When Fear Controls; Anxiety or the Norm?

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fearI sit in the dark, quietly rocking with two little angels snuggled in my lap and a third waiting patiently for me to come read to him. I know why I work so hard to keep it all together. To hold my anxiety in a little box. Because the second I let go, the fear sneaks in. It sneaks into my thoughts. Slowly at first, with just one stray thought. Then faster and faster until a stream of doubts pours over me, overwhelming me. Tears well in my eyes, my breath catches.

“Put it back in the box,” I think. “Put the thoughts back in the box, now!” 

I must focus my brain on sunshine and rainbows blocking out the images from the day’s headlines. I will fake it ’til I make it; put on my big girl pants. This is adulthood. Carrying the fears so your children don’t have to.

When Fear Turns to Panic

I hesitate to describe the gripping anxiety I experience daily trying to “survive” motherhood. It isn’t always like this, but it is a slippery slope from “cherishing the moments” to fear-stricken panic.

On the outside it may look normal, put together even. I have actually been accused of filtering my life. Of not putting it all out there. I’ve been told I only show the “happy times.”  That may be true, but it isn’t to show I have a glamorous existence. It is to protect my children, to secure my mental capacity, to make sure I can continue to do my job, to parent. It’s not a slight to someone else—it is self preservation. Everyday can feel like a slow, long walk around the moat that separates our “Castle,” our life, from the rest of the world. Each lap spent fending off advances from hungry crocodiles waiting to snap. Those are the fears, doubts and uncertainty that sidle up to every decision I make, every news article I read.

It’s not that I don’t care about the current crisis that is affecting someone else, the hurricane, the conspiracy, abuse, neglect. I do care, but I can’t focus energy on it right now. Terrorism and car accidents? I know they happen, and lives are affected. But opening myself to those parts of reality invite in panic. Their tragedy becomes my rabbit hole. What if I lose my job? Get sick? Get into a car accident? What if my parents die? How will I protect my kids if  (fill in the blank) happens?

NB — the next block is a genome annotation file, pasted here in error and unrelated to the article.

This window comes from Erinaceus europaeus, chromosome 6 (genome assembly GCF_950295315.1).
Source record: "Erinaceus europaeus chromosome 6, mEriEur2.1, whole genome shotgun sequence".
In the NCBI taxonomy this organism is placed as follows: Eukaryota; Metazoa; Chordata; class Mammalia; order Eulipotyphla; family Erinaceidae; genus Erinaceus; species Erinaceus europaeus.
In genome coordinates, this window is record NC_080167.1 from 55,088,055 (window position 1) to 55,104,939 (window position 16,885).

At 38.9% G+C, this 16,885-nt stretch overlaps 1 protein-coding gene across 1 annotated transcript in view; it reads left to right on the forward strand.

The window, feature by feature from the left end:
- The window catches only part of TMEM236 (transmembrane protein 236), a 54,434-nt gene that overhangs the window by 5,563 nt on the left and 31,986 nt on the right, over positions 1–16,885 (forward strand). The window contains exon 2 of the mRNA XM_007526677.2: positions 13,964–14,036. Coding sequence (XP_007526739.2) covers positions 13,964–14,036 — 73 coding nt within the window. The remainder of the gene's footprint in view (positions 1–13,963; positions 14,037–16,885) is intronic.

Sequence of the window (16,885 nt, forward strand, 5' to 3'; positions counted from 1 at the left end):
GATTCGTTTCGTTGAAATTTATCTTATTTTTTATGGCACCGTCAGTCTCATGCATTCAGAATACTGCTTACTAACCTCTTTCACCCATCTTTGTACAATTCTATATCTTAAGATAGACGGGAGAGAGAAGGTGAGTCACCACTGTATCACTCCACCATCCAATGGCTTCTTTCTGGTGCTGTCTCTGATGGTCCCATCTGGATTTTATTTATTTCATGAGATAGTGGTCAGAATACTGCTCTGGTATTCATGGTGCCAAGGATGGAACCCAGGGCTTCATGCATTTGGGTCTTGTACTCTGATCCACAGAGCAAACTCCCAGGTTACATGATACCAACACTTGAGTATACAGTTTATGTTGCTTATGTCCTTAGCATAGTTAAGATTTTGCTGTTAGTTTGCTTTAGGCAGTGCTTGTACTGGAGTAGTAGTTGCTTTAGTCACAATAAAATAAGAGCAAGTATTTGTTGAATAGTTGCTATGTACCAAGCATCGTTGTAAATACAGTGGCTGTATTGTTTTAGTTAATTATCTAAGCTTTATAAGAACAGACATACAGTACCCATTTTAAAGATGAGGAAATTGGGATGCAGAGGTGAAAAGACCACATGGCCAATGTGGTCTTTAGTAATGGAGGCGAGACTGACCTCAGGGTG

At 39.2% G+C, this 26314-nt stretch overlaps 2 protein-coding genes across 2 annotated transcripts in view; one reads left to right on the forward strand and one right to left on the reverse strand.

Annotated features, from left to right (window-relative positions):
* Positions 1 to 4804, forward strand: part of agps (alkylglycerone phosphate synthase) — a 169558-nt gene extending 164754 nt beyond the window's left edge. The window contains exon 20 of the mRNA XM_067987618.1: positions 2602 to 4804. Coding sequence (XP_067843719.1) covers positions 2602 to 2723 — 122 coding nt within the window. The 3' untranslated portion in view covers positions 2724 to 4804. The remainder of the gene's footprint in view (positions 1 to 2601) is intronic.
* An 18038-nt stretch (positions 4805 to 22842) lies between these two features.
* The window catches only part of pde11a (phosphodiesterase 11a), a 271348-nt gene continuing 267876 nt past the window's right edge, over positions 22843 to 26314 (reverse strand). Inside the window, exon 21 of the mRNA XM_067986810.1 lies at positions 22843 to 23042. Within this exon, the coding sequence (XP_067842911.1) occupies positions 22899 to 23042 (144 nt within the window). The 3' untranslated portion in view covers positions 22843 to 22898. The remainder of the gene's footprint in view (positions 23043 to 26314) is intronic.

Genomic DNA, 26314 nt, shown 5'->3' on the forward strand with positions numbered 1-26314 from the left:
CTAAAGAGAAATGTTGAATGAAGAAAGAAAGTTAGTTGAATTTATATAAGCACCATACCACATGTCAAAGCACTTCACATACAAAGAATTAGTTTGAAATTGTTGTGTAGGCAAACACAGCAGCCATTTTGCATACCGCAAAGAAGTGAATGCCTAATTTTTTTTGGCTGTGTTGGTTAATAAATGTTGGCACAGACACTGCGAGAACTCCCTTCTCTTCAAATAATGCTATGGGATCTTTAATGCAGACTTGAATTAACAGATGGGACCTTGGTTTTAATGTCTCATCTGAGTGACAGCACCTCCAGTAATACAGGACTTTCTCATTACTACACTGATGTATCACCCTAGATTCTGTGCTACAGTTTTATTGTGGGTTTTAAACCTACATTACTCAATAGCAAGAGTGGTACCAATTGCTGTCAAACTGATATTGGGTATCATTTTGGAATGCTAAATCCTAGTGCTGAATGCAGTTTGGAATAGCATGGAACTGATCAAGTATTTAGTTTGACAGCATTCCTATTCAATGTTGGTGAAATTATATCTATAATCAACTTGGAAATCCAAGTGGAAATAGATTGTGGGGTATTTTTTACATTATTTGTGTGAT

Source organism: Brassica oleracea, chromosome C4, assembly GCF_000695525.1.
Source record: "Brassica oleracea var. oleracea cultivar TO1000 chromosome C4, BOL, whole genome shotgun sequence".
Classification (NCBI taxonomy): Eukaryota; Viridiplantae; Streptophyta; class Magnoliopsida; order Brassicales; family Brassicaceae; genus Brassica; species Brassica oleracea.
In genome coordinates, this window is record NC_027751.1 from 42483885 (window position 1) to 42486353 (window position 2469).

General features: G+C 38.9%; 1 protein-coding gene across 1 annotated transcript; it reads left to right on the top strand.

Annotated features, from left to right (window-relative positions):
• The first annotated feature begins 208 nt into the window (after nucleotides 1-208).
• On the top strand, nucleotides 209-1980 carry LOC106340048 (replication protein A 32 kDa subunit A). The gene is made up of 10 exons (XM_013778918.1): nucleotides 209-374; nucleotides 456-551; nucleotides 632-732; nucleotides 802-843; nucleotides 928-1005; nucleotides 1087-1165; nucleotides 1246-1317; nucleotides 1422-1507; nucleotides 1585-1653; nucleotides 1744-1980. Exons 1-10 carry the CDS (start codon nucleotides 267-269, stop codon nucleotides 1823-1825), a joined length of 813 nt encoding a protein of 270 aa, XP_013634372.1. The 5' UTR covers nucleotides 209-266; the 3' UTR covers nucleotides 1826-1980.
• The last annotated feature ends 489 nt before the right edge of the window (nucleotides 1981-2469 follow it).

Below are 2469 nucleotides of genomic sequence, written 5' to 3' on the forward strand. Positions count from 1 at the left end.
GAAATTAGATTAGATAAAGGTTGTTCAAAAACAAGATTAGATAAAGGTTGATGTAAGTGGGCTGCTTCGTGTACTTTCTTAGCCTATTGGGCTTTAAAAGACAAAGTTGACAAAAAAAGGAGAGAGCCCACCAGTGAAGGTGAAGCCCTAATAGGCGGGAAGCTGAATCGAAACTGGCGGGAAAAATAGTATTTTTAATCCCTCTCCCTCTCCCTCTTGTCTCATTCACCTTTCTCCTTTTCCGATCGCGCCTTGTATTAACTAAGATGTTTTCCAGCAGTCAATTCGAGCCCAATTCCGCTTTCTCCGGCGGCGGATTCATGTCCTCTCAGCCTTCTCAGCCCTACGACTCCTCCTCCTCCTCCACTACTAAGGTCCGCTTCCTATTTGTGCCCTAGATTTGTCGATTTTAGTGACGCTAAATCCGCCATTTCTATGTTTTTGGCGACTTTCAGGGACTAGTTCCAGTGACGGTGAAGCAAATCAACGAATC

Mom Anxiety 

I spend my time trying to shelter my children from heartache and bad news. Even though I know it is the things I don’t think to worry about that end up blindsiding you, I constantly worry.

I want a crystal ball. I want to know the future—to see myself in 20 years and find out if we make it. Was all okay? I want to know. I think I need to know.

Motherhood can be lonely, scary and filled with apprehension. These days can be so hard. I struggle to keep this ship sailing and my head above water.  I fail daily in so many ways. The stress is a heavy weight on my chest. The fear is always there. I try every day to love my kids and be a good person, to do my job and make my family proud. But I still feel lost, anxious, inadequate. I am holding on today but I am fearful of tomorrow.

Does the anxiety that comes with constantly checking that everyone is safe and well, loved and cared for ever go away?  When they know how to swim and unbuckle themselves and look both ways before crossing the street, do you get to breath more easily?  Or will I be a 65-year-old grandmother, still wanting to know if they are still breathing while they sleep?

Am I Alone? 

Do you experience motherly anxiety?  What do you do to cope?

 

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Rachel, Senior Writer
Rachel is a native Coloradoan, though originally from the Western Slope. She followed her husband Chris to his hometown of Colorado Springs after having met in engineering school at Colorado State University in Fort Collins, CO. Together they have four beautiful children, Tommy (2011), Tazzy (2014), Zach (2015) and Zinny (2018). Having a young and active family keeps Rachel on her toes trying to find ways to keep the ship sailing while still meeting all the demands of motherhood. Though Rachel loves her most important role as Mommy most, she also works full time outside the home as a Water Resources Engineer for the Colorado Division of Water Resources. This role helps keep her life centered, bouncing from detailed and complex discussions relating to Colorado Water Law with her husband ( a mechanical engineer) to daycare and preschool drop off and pick up schedules, while being constantly interrupted by the equally complex musings of her 4 year.

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